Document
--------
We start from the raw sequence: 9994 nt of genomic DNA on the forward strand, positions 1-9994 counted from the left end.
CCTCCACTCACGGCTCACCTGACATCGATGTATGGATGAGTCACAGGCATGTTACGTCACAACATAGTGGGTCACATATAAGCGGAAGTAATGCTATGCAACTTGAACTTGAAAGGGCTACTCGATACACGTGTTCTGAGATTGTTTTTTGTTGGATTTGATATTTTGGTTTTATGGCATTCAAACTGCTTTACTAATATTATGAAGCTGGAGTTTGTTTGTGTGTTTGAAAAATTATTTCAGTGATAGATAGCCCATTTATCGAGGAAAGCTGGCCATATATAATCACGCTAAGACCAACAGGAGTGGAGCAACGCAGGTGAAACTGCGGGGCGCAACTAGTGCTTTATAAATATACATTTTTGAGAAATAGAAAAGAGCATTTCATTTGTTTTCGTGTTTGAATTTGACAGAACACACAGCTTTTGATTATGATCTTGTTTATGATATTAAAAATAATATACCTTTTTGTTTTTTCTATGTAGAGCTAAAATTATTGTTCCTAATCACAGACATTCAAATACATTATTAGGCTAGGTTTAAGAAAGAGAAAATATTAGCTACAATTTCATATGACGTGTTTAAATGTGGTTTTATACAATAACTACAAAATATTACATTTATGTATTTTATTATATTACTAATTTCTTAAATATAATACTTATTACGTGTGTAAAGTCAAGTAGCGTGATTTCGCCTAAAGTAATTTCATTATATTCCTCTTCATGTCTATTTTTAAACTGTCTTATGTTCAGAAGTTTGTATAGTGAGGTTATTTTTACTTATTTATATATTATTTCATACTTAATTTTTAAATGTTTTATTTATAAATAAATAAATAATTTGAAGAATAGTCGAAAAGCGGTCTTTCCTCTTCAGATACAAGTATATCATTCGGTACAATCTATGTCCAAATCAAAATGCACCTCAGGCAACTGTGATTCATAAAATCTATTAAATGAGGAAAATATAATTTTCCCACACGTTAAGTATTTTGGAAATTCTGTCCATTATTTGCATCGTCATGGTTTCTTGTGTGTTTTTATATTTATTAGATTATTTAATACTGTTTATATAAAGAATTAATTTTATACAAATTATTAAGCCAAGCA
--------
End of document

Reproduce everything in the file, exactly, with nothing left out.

We start from the raw sequence: 9994 nt of genomic DNA on the forward strand, positions 1-9994 counted from the left end.
CCTCCACTCACGGCTCACCTGACATCGATGTATGGATGAGTCACAGGCATGTTACGTCACAACATAGTGGGTCACATATAAGCGGAAGTAATGCTATGCAACTTGAACTTGAAAGGGCTACTCGATACACGTGTTCTGAGATTGTTTTTTGTTGGATTTGATATTTTGGTTTTATGGCATTCAAACTGCTTTACTAATATTATGAAGCTGGAGTTTGTTTGTGTGTTTGAAAAATTATTTCAGTGATAGATAGCCCATTTATCGAGGAAAGCTGGCCATATATAATCACGCTAAGACCAACAGGAGTGGAGCAACGCAGGTGAAACTGCGGGGCGCAACTAGTGCTTTATAAATATACATTTTTGAGAAATAGAAAAGAGCATTTCATTTGTTTTCGTGTTTGAATTTGACAGAACACACAGCTTTTGATTATGATCTTGTTTATGATATTAAAAATAATATACCTTTTTGTTTTTTCTATGTAGAGCTAAAATTATTGTTCCTAATCACAGACATTCAAATACATTATTAGGCTAGGTTTAAGAAAGAGAAAATATTAGCTACAATTTCATATGACGTGTTTAAATGTGGTTTTATACAATAACTACAAAATATTACATTTATGTATTTTATTATATTACTAATTTCTTAAATATAATACTTATTACGTGTGTAAAGTCAAGTAGCGTGATTTCGCCTAAAGTAATTTCATTATATTCCTCTTCATGTCTATTTTTAAACTGTCTTATGTTCAGAAGTTTGTATAGTGAGGTTATTTTTACTTATTTATATATTATTTCATACTTAATTTTTAAATGTTTTATTTATAAATAAATAAATAATTTGAAGAATAGTCGAAAAGCGGTCTTTCCTCTTCAGATACAAGTATATCATTCGGTACAATCTATGTCCAAATCAAAATGCACCTCAGGCAACTGTGATTCATAAAATCTATTAAATGAGGAAAATATAATTTTCCCACACGTTAAGTATTTTGGAAATTCTGTCCATTATTTGCATCGTCATGGTTTCTTGTGTGTTTTTATATTTATTAGATTATTTAATACTGTTTATATAAAGAATTAATTTTATACAAATTATTAAGCCAAGCA